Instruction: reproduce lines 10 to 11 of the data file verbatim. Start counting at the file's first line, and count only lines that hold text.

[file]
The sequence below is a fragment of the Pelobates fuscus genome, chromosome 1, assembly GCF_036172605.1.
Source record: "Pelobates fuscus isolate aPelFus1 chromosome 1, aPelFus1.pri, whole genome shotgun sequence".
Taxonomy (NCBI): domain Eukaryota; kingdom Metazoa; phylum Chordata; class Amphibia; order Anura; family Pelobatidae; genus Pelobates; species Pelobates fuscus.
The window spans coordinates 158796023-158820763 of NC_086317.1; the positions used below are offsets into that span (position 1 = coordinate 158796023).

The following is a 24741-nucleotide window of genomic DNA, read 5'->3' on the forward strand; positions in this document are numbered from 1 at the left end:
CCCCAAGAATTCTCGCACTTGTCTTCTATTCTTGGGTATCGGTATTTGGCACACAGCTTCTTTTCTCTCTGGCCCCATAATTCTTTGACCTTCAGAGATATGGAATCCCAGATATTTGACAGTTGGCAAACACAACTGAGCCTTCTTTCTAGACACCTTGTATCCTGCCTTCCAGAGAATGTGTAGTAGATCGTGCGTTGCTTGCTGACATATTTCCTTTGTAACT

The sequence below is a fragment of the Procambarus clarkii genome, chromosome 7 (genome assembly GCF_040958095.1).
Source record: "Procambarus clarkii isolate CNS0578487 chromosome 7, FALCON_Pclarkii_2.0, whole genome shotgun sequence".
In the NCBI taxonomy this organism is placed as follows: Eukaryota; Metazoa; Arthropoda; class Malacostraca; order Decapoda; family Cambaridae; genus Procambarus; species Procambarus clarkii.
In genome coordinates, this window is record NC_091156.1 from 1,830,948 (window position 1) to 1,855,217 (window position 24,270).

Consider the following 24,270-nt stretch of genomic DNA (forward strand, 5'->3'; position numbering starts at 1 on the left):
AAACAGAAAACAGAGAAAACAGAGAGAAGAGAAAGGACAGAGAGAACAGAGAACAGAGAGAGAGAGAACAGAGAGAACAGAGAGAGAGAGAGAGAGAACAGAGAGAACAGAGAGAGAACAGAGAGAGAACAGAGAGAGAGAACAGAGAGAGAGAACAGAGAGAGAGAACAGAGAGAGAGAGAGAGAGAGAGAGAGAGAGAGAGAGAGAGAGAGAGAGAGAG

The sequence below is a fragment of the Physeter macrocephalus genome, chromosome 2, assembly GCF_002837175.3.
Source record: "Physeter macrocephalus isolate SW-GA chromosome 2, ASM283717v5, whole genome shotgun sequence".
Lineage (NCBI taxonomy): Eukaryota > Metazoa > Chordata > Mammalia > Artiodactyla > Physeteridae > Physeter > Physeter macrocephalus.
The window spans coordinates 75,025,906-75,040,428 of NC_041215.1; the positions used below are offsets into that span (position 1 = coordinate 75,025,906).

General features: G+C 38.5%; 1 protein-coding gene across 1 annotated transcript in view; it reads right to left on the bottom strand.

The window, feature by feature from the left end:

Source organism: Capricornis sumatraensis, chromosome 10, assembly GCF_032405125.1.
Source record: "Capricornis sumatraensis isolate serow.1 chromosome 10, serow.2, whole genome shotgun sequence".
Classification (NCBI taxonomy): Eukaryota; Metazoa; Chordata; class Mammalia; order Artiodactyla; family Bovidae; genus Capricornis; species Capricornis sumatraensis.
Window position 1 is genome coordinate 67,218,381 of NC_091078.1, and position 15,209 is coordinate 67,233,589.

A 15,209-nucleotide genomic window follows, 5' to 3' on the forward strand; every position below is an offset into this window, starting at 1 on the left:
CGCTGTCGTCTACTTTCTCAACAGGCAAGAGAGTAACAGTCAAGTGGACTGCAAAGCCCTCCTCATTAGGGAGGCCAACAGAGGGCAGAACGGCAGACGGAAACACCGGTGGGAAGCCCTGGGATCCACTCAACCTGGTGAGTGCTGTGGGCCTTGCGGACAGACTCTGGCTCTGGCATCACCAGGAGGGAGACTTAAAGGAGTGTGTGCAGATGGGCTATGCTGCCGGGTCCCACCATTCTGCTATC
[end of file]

In genome coordinates, this window is record NC_091156.1 from 1,830,948 (window position 1) to 1,855,217 (window position 24,270).

Consider the following 24,270-nt stretch of genomic DNA (forward strand, 5'->3'; position numbering starts at 1 on the left):